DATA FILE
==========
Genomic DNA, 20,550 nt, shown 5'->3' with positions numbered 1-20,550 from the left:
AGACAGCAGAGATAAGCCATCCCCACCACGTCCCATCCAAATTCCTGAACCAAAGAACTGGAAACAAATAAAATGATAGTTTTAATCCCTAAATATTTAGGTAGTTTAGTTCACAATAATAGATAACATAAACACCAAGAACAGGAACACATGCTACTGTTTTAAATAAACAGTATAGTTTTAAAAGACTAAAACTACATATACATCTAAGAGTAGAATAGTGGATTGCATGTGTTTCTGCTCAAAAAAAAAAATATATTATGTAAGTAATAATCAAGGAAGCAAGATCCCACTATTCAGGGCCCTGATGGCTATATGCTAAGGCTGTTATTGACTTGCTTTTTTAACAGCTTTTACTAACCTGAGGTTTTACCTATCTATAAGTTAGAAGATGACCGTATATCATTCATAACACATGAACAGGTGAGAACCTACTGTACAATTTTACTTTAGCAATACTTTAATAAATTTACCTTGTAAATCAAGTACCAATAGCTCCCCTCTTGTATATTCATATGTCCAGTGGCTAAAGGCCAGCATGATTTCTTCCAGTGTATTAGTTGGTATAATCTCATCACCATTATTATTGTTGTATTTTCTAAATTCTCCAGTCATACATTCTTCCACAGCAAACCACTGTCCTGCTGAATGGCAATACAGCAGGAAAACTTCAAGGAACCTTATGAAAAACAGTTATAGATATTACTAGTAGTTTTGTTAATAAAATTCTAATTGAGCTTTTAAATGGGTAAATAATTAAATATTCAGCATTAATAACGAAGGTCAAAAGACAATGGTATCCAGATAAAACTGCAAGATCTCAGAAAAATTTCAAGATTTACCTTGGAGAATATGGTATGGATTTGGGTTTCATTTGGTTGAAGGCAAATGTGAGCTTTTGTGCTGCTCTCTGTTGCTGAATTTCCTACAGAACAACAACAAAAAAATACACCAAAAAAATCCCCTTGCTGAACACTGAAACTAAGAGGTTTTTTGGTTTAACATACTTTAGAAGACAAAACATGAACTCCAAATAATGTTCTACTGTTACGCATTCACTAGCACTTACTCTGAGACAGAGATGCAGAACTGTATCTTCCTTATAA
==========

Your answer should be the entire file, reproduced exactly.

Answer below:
Genomic DNA, 20,550 nt, shown 5'->3' with positions numbered 1-20,550 from the left:
AGACAGCAGAGATAAGCCATCCCCACCACGTCCCATCCAAATTCCTGAACCAAAGAACTGGAAACAAATAAAATGATAGTTTTAATCCCTAAATATTTAGGTAGTTTAGTTCACAATAATAGATAACATAAACACCAAGAACAGGAACACATGCTACTGTTTTAAATAAACAGTATAGTTTTAAAAGACTAAAACTACATATACATCTAAGAGTAGAATAGTGGATTGCATGTGTTTCTGCTCAAAAAAAAAAATATATTATGTAAGTAATAATCAAGGAAGCAAGATCCCACTATTCAGGGCCCTGATGGCTATATGCTAAGGCTGTTATTGACTTGCTTTTTTAACAGCTTTTACTAACCTGAGGTTTTACCTATCTATAAGTTAGAAGATGACCGTATATCATTCATAACACATGAACAGGTGAGAACCTACTGTACAATTTTACTTTAGCAATACTTTAATAAATTTACCTTGTAAATCAAGTACCAATAGCTCCCCTCTTGTATATTCATATGTCCAGTGGCTAAAGGCCAGCATGATTTCTTCCAGTGTATTAGTTGGTATAATCTCATCACCATTATTATTGTTGTATTTTCTAAATTCTCCAGTCATACATTCTTCCACAGCAAACCACTGTCCTGCTGAATGGCAATACAGCAGGAAAACTTCAAGGAACCTTATGAAAAACAGTTATAGATATTACTAGTAGTTTTGTTAATAAAATTCTAATTGAGCTTTTAAATGGGTAAATAATTAAATATTCAGCATTAATAACGAAGGTCAAAAGACAATGGTATCCAGATAAAACTGCAAGATCTCAGAAAAATTTCAAGATTTACCTTGGAGAATATGGTATGGATTTGGGTTTCATTTGGTTGAAGGCAAATGTGAGCTTTTGTGCTGCTCTCTGTTGCTGAATTTCCTACAGAACAACAACAAAAAAATACACCAAAAAAATCCCCTTGCTGAACACTGAAACTAAGAGGTTTTTTGGTTTAACATACTTTAGAAGACAAAACATGAACTCCAAATAATGTTCTACTGTTACGCATTCACTAGCACTTACTCTGAGACAGAGATGCAGAACTGTATCTTCCTTATAA